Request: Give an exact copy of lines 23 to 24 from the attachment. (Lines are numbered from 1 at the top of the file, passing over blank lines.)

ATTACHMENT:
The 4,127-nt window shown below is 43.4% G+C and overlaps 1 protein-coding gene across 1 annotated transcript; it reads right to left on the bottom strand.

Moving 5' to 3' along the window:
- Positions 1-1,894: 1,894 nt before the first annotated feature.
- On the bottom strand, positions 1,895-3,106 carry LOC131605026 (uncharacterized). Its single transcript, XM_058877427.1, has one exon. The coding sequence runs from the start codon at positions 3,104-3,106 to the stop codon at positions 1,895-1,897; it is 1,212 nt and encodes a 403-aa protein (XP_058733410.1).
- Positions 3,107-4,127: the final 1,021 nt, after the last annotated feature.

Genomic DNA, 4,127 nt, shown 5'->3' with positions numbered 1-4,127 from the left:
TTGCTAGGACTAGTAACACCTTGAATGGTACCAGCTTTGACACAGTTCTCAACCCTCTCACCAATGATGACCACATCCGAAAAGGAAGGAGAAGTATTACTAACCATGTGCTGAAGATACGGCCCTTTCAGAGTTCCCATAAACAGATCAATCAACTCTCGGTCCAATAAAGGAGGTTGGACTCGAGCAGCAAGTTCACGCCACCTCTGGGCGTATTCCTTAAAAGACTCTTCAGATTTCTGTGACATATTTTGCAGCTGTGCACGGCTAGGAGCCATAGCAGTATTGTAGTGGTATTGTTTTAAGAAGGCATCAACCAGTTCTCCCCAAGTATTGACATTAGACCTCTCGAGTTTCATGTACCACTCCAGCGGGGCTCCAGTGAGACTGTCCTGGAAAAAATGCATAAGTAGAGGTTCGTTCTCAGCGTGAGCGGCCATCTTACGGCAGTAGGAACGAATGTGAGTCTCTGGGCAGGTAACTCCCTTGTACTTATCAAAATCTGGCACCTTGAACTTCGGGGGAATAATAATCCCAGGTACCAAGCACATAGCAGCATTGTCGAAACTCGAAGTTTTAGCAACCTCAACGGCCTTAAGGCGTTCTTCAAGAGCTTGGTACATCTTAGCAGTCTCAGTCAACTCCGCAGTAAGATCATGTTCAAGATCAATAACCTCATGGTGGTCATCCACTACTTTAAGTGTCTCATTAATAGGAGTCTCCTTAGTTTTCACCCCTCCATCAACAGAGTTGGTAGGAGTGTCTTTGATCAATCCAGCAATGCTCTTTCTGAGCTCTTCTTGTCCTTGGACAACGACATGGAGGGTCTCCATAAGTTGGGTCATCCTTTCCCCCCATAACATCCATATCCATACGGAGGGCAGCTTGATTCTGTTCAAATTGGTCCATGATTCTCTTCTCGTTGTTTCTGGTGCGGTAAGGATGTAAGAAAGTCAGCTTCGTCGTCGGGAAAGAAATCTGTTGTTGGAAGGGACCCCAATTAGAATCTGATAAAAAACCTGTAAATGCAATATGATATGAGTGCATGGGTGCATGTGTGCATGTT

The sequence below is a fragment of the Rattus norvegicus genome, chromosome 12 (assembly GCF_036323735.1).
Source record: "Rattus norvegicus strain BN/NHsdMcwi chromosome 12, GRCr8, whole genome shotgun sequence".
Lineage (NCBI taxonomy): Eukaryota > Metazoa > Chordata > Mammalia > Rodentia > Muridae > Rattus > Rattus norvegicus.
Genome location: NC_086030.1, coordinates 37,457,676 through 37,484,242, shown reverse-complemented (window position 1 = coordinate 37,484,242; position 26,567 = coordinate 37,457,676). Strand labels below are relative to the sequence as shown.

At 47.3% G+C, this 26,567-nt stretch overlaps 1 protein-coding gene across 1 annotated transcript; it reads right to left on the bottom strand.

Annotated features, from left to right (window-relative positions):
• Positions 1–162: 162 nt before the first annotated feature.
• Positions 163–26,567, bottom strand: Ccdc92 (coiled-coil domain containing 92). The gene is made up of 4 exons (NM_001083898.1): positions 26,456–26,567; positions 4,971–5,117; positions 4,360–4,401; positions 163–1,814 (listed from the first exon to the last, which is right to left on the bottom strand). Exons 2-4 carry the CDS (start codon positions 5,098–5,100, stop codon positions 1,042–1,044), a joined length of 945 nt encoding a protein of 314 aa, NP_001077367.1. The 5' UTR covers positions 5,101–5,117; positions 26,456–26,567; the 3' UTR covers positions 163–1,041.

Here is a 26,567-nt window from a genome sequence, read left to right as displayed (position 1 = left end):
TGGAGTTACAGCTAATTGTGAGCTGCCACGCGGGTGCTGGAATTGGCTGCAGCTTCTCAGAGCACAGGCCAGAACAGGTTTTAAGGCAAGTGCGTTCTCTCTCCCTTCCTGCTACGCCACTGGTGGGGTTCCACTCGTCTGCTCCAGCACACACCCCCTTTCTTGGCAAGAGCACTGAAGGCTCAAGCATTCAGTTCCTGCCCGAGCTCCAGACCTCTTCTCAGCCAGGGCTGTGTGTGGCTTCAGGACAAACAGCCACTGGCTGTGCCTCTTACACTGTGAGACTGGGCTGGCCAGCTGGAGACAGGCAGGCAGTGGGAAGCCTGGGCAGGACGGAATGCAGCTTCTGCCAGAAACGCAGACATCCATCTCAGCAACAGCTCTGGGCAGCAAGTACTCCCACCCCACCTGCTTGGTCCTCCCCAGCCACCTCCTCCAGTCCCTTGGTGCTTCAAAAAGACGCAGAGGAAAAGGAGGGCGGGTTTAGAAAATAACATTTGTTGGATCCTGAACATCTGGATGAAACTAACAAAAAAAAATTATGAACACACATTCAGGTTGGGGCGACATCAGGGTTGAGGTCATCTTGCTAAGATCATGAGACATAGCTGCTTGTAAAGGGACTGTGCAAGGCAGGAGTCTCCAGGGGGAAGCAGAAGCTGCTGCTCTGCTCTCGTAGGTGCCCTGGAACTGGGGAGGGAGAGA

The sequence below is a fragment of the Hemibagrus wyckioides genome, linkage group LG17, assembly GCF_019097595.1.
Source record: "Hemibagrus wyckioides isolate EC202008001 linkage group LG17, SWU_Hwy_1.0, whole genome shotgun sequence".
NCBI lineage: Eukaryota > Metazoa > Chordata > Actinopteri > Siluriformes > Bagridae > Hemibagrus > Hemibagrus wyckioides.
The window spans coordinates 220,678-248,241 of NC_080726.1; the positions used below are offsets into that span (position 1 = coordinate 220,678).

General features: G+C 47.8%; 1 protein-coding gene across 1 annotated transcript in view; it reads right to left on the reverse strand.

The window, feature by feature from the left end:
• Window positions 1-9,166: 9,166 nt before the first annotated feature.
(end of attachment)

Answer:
The window, feature by feature from the left end:
• Window positions 1-9,166: 9,166 nt before the first annotated feature.